An Alternative to a Very Flat Roof Extension
Reader BOB in SANDPOINT writes:
“Hello we want to add a patio / work on car / whatever, extension off the front of an existing shop with a metal roof – joining the existing metal roof with the metal roof of the extension with a sort of pitch break. The challenge is the 10′ height of the existing roof and only having 18″ drop to the garage entrance. Ideally we would extend out about 14′ but I am thinking the extension roof would not be steep enough. I was planning on installing a pitch break joint where the two roofs meet (but not having an actual difference in pitch – or as little as possible).also, being in Montana we do have significant snow. I know with the pitch issue of only having the 18″ drop – and the target of 14′ I will have to compromise but trying to figure how much and where.”
Mike the Pole Barn Guru says:
Well Bob, you do have some challenges and are not the first person to have them.
Most steel roofing companies will not warranty their product on roof slopes of under a three in 12 slope (3/12). At very least, doing a single sloping roof this flat, in snow country, poses a myriad of challenges – some of them you have already considered. Rafters and purlins for such an extension will require them to be engineered to support the weight of snow sliding off steeper main roof. Ponding is a real concern, as ice and snow will build up and not slide off. You should probably look at using 26 gauge steel with ribs higher than what is on your existing building (meaning steel profiles will not match) and perhaps installing over solid sheathing – either OSB or plywood, with 90# asphalt impregnated (felt) paper or a synthetic water and ice shield below.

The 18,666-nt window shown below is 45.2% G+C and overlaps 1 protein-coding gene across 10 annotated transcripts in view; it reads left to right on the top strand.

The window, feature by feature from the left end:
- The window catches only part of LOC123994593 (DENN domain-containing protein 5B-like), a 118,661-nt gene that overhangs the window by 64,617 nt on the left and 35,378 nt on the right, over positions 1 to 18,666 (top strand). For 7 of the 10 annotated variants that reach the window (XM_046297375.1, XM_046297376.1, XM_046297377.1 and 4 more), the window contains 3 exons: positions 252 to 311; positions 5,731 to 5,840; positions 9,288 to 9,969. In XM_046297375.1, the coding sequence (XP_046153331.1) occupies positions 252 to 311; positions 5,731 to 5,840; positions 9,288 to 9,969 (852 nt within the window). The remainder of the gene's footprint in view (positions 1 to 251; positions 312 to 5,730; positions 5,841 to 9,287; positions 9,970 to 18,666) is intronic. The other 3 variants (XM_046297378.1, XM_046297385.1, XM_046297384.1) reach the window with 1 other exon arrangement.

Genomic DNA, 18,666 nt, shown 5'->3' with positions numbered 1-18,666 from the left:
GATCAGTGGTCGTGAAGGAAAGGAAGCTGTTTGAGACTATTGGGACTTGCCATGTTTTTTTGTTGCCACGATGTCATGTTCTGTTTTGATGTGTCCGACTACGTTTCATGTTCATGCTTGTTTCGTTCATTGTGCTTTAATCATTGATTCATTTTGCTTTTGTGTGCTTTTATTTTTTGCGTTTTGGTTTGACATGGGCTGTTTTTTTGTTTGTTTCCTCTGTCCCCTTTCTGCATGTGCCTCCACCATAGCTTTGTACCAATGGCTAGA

If you are thinking this is sounding expensive or perhaps impossible, there is an alternative option.
Your extension roof could be done as a reverse gable – meaning you would not have height issues in front of your existing overhead door opening. This would also allow for snow to slide off to right and left of your extension, rather than plopping off directly into your line of travel in and out. We use reverse gables frequently, in new construction, to protect door openings from rain water or snow slide offs. Here is some extended reading for you: https://www.hansenpolebuildings.com/2015/07/reverse-gable-porch/